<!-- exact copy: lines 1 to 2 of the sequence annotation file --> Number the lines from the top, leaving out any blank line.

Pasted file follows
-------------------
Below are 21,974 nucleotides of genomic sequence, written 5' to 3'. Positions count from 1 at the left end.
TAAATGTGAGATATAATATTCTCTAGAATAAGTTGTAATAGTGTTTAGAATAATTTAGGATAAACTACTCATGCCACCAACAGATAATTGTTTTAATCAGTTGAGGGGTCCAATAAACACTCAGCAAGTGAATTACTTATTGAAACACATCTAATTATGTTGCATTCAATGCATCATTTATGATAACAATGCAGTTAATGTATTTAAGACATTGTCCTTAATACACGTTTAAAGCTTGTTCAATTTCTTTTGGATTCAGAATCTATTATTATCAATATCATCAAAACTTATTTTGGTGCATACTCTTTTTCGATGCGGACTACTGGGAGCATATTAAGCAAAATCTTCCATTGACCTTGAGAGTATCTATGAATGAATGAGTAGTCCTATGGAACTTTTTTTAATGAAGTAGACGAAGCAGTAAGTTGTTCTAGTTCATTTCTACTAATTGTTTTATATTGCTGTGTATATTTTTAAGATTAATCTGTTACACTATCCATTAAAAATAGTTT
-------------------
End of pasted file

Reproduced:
Below are 21,974 nucleotides of genomic sequence, written 5' to 3'. Positions count from 1 at the left end.
TAAATGTGAGATATAATATTCTCTAGAATAAGTTGTAATAGTGTTTAGAATAATTTAGGATAAACTACTCATGCCACCAACAGATAATTGTTTTAATCAGTTGAGGGGTCCAATAAACACTCAGCAAGTGAATTACTTATTGAAACACATCTAATTATGTTGCATTCAATGCATCATTTATGATAACAATGCAGTTAATGTATTTAAGACATTGTCCTTAATACACGTTTAAAGCTTGTTCAATTTCTTTTGGATTCAGAATCTATTATTATCAATATCATCAAAACTTATTTTGGTGCATACTCTTTTTCGATGCGGACTACTGGGAGCATATTAAGCAAAATCTTCCATTGACCTTGAGAGTATCTATGAATGAATGAGTAGTCCTATGGAACTTTTTTTAATGAAGTAGACGAAGCAGTAAGTTGTTCTAGTTCATTTCTACTAATTGTTTTATATTGCTGTGTATATTTTTAAGATTAATCTGTTACACTATCCATTAAAAATAGTTT